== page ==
As for what the movie was trying to say, I feel like the message was pretty straightforward: Man's survival instinct is what makes us truly unique as a species. We are capable of just about anything in order to survive. We will always find a way to evolve and "endure," even if it means traveling through a fricken black hole.

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  3. A Sunday podcast? What is this sorcery?

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  4. I find myself torn about interstellar. On the one hand, the effects are great, the cinematography is great, the acting is not great, the dialogue and a lot of the writing are just awful. I liked this movie immediately after i saw it but I have since cooled to it

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  5. Does anyone get the impression that no one is inviting Christopher Nolan to any parties? They tell him the wrong address and give him the wrong number so he won't show up being all intense? After watching the Robert Altman documentary, I was really impressed by how fun he seemed to be in his private life. His film sets seemed like a cool place to hang out, yet his movies still had a lot to say. You guys, I think we need to have an intervention with Christopher Nolan. I'll bring the finger foods.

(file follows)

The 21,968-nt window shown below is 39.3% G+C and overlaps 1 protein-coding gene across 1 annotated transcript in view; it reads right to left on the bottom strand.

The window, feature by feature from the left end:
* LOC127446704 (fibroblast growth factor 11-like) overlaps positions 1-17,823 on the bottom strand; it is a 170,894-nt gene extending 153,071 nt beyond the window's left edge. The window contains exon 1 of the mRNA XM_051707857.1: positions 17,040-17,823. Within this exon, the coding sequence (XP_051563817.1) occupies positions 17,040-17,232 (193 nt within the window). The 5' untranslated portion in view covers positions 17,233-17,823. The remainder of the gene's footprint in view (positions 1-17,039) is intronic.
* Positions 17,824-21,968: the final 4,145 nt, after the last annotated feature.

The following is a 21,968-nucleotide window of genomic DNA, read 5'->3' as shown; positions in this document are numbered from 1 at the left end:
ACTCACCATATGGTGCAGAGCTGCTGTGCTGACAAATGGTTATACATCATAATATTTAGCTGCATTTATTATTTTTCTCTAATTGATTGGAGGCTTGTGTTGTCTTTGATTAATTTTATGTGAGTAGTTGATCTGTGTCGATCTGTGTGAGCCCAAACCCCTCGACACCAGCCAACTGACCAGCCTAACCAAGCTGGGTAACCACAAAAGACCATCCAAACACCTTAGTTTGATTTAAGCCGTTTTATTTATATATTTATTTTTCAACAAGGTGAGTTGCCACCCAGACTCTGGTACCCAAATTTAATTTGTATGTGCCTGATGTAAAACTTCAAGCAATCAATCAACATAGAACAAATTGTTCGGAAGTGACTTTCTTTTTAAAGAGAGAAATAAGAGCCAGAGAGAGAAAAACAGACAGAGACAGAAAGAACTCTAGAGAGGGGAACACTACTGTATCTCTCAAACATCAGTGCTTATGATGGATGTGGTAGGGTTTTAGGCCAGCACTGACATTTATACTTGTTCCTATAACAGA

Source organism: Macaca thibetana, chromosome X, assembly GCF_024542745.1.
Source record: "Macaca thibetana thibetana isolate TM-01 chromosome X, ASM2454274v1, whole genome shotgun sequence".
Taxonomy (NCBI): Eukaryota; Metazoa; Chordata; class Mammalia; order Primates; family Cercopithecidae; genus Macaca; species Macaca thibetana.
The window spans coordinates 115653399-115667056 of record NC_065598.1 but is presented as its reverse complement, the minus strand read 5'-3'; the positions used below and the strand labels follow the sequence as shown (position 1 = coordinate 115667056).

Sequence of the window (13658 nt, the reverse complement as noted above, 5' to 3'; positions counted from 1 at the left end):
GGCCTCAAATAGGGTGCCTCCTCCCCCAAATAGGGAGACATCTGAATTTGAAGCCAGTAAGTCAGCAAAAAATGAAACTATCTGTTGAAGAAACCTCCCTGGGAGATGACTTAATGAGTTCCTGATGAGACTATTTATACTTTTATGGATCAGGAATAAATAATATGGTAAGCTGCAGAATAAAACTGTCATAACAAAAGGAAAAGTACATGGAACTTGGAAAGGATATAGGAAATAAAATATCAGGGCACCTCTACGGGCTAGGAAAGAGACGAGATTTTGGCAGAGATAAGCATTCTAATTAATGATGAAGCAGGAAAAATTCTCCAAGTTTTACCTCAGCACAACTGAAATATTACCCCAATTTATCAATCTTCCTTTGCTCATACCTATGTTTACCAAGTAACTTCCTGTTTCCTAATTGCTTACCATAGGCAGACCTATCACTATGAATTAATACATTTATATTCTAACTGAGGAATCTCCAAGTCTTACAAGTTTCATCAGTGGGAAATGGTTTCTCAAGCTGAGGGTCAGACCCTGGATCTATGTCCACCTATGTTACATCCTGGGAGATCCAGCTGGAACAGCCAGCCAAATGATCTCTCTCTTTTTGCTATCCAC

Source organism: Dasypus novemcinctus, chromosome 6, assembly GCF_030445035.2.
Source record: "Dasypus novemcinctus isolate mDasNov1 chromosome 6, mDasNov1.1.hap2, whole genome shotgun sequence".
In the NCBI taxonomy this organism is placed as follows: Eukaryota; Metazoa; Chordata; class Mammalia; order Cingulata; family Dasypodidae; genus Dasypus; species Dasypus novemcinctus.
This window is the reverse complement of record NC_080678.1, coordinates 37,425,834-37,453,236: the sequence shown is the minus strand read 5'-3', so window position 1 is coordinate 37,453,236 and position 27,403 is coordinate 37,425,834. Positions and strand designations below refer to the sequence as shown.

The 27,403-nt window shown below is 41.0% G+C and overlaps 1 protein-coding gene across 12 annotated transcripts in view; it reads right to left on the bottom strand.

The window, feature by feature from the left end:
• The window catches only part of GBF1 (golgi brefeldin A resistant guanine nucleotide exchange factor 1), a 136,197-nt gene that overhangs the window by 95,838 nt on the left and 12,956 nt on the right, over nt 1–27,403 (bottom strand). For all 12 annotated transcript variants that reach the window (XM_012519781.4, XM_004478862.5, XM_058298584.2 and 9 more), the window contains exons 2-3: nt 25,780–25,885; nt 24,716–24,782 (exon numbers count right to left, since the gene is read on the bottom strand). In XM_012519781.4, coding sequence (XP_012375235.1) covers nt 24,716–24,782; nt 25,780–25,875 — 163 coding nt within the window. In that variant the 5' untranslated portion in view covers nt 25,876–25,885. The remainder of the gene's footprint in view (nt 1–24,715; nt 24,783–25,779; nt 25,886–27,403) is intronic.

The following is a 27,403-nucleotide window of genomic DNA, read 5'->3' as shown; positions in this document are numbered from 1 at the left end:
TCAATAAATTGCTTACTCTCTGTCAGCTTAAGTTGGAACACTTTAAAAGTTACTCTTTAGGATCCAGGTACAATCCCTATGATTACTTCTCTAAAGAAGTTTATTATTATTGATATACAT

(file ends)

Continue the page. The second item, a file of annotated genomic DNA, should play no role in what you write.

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    1. I think Heath is on to something. Ive heard Christopher Nolan in interviews and he will admit he is a bit reclusive and totally obsessive with his work and doesent have a life outside of work. I think this can be a good and bad thing. A perspective can sometimes only be seen from outside the box. I hope someone tells him to have a break and get his head straight. I dont want him stuck in a bubble of his own making. A bit like what happened to Tarrantino

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    2. Indeed... the guy has written and directed six movies in the past nine years, and not small movies, but big-ass productions with looooong running times. That's a big accomplishment. But, seems to me that each of those six movies are about a workaholic white male who feels pangs for the family he's lost or not built, and they all seem to have a very similar techno-melancholy tone, whereas, say, Spielberg will go from the madcap lunacy of Tintin to the there-will-be-a-quiz intellectual heft of Lincoln, with a dash of War Horse sentimentalism also.